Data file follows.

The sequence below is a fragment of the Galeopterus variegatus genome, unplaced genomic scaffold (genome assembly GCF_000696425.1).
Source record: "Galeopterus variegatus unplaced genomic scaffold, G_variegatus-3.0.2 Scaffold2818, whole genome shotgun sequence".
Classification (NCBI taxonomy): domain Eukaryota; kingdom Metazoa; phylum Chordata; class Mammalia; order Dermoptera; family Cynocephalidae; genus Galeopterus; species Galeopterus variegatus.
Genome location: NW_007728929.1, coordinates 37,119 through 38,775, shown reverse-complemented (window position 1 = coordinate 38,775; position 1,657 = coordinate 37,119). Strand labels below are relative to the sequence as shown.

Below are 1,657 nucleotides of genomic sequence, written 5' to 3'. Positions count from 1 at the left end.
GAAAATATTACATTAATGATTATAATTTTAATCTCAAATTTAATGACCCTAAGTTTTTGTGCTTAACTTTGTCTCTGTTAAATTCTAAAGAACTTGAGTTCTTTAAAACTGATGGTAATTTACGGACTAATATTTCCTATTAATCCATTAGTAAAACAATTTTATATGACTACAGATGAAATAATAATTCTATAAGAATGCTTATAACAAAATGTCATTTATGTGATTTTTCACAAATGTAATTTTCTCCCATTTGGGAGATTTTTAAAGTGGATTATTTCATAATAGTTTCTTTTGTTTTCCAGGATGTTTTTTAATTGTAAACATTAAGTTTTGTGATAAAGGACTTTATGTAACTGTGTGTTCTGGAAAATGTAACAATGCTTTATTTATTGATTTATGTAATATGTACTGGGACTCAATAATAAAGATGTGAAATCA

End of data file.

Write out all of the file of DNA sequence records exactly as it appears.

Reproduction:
The sequence below is a fragment of the Galeopterus variegatus genome, unplaced genomic scaffold (genome assembly GCF_000696425.1).
Source record: "Galeopterus variegatus unplaced genomic scaffold, G_variegatus-3.0.2 Scaffold2818, whole genome shotgun sequence".
Classification (NCBI taxonomy): domain Eukaryota; kingdom Metazoa; phylum Chordata; class Mammalia; order Dermoptera; family Cynocephalidae; genus Galeopterus; species Galeopterus variegatus.
Genome location: NW_007728929.1, coordinates 37,119 through 38,775, shown reverse-complemented (window position 1 = coordinate 38,775; position 1,657 = coordinate 37,119). Strand labels below are relative to the sequence as shown.

Below are 1,657 nucleotides of genomic sequence, written 5' to 3'. Positions count from 1 at the left end.
GAAAATATTACATTAATGATTATAATTTTAATCTCAAATTTAATGACCCTAAGTTTTTGTGCTTAACTTTGTCTCTGTTAAATTCTAAAGAACTTGAGTTCTTTAAAACTGATGGTAATTTACGGACTAATATTTCCTATTAATCCATTAGTAAAACAATTTTATATGACTACAGATGAAATAATAATTCTATAAGAATGCTTATAACAAAATGTCATTTATGTGATTTTTCACAAATGTAATTTTCTCCCATTTGGGAGATTTTTAAAGTGGATTATTTCATAATAGTTTCTTTTGTTTTCCAGGATGTTTTTTAATTGTAAACATTAAGTTTTGTGATAAAGGACTTTATGTAACTGTGTGTTCTGGAAAATGTAACAATGCTTTATTTATTGATTTATGTAATATGTACTGGGACTCAATAATAAAGATGTGAAATCA